As you navigate around your block, if it’s like ours, most houses pretty much have the same shrubs and trees and cars parked in front. But almost always, if you’re encouraging exploration and stay alert, you or your children will eventually notice new and different things. It could be a shiny new quarter you find right in front of you on the ground. Or maybe noticing a neighbor’s new car. It could be workers giving one house a new paint job or others installing a new roof while you and your family try to figure out how they’re getting it done. Or maybe you look on as a neighbor’s driveway is getting replaced and you begin trying to figure out why the first driveway didn’t last or why the concrete has to be so thick in the new one. If we’ll open our eyes and talk with our children about what we see going on around us, there’s an amazing number of new things to be found in just everyday exploration walks.
Now you’re ready to expand from exploring what you commonly see on your block, to begin teaching your children about exploring more places and people around them!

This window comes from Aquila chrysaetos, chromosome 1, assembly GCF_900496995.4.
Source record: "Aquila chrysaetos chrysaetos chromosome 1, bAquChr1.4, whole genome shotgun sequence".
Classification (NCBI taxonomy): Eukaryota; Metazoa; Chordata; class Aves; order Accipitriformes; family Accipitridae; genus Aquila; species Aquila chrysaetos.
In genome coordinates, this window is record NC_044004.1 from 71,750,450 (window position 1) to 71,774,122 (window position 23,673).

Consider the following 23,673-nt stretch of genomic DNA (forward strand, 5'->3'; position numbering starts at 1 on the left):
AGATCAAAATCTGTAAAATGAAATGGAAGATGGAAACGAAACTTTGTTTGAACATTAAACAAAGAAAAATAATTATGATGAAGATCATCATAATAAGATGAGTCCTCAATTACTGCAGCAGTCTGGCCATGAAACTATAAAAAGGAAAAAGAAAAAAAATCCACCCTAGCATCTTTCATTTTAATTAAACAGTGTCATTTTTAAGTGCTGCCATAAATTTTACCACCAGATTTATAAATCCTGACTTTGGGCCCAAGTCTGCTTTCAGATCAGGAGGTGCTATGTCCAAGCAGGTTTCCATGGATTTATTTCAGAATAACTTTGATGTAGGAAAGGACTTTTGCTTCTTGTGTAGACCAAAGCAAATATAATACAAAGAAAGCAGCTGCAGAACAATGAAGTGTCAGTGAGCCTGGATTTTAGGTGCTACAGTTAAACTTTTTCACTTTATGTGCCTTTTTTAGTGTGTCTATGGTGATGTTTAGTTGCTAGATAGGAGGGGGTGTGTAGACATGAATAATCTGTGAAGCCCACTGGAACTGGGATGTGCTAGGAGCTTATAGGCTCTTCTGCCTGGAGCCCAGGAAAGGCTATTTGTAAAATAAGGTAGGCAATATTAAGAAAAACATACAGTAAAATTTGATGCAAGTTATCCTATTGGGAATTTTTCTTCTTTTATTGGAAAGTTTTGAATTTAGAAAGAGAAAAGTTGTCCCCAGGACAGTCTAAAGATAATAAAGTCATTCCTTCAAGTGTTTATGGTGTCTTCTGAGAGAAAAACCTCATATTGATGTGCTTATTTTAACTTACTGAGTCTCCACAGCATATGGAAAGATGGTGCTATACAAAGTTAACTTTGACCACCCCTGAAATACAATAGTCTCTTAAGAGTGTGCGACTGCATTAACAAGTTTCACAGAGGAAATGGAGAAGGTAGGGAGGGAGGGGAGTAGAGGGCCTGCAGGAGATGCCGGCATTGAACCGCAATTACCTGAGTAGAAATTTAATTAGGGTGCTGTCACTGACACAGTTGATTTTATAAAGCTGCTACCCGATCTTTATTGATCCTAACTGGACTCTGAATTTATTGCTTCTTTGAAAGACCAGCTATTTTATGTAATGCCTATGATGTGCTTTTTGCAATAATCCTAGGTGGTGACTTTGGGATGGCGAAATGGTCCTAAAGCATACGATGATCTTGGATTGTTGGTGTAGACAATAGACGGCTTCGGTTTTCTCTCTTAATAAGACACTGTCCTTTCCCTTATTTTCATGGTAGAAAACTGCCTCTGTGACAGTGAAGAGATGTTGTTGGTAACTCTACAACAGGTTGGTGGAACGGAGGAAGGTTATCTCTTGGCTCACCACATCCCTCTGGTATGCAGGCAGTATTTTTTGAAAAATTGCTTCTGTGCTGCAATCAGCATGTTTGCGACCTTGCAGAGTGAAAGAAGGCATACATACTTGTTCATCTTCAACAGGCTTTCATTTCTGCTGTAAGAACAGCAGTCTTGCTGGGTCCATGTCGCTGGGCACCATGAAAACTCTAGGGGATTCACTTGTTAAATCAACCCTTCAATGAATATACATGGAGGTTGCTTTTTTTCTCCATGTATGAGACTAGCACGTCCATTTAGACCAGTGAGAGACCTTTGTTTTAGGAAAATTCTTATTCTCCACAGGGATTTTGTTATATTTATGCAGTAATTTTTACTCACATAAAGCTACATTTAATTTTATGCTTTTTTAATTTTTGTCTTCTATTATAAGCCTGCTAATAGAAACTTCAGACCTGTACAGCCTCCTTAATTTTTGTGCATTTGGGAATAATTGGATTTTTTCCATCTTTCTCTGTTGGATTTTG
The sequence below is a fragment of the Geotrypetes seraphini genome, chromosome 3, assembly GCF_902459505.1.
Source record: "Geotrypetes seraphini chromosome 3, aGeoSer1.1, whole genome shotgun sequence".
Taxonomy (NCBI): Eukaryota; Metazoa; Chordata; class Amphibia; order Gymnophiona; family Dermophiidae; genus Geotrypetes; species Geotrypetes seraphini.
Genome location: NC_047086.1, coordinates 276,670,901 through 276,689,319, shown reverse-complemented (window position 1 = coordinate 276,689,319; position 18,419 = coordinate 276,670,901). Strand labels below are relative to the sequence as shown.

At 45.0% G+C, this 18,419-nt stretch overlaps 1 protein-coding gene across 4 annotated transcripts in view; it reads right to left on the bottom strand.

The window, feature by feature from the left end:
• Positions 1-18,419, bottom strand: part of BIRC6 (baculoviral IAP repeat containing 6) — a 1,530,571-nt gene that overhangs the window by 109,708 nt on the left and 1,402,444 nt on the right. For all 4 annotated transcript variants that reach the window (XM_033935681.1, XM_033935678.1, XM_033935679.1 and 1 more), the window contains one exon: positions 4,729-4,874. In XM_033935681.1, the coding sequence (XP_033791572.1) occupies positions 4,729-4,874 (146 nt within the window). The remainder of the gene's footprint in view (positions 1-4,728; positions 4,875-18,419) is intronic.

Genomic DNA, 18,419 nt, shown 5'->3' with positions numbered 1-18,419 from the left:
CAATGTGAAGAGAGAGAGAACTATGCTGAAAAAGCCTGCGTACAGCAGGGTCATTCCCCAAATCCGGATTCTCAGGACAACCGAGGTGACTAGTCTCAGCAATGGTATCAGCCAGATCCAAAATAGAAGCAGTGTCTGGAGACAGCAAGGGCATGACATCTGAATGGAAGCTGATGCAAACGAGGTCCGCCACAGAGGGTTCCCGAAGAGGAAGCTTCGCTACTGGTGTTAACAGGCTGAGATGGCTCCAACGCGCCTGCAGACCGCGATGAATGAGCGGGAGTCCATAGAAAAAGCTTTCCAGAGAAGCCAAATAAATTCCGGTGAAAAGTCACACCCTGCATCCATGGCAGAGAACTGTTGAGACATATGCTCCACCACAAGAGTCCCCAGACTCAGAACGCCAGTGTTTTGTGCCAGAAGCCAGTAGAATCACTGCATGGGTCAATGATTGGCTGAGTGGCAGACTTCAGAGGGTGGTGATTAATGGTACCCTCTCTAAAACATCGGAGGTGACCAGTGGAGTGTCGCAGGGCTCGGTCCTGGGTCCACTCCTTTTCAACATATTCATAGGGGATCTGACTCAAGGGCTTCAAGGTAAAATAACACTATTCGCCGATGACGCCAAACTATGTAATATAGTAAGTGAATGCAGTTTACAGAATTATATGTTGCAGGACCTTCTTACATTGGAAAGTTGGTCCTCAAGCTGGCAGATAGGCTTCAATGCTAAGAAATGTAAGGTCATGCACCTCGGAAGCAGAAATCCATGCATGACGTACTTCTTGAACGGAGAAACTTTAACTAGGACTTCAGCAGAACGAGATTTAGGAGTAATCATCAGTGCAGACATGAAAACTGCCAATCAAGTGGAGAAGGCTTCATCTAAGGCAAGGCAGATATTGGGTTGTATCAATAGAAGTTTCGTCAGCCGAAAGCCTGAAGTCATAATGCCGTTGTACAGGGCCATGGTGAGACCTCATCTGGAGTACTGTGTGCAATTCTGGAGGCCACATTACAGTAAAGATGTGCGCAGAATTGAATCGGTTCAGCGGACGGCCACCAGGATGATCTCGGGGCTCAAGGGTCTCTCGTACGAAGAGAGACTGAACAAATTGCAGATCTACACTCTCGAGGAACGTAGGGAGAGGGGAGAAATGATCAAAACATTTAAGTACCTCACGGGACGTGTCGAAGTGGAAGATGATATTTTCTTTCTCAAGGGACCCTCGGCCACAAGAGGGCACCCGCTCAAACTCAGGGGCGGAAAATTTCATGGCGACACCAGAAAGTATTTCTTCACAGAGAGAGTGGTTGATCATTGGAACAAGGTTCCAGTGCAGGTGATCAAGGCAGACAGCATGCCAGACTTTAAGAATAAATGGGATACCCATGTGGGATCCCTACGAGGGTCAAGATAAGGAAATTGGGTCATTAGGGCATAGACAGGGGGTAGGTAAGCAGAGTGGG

3) From your block to exploring your Neighborhood
Chances are, unless you live in the country, there are stores and other important buildings close to you in your neighborhood – all of which make great exploration places. Like a Fire Station where you can take cookies and learn all about what they do. Or perhaps there’s a friendly dry cleaner’s shop where the owner would love to take time explaining their machines or processes. Or a local shipping place – where your kids can see what it takes to get a package shipped or mailed to someplace on the other side of the globe.
Our motto when our kids were young was “Never do an errand alone.” Meaning, there’s so many things to “explore” just by taking your children along (preferably without digital devices) on neighborhood errands. Yes, that means it will likely take longer. But by bringing them along and stopping in these local places, you and they not only get to meet new people and learn “what” they do, you’re also modeling and showing your children how to do relationships – let alone getting your errands done! They see you introducing yourself to people, asking them questions, showing interest in what they do, and more. All of these are things your child needs to SEE happening so they can start doing it themselves. The more they do it, the more confidence they gain confidence in engaging with others.
4) What in your City that needs exploring?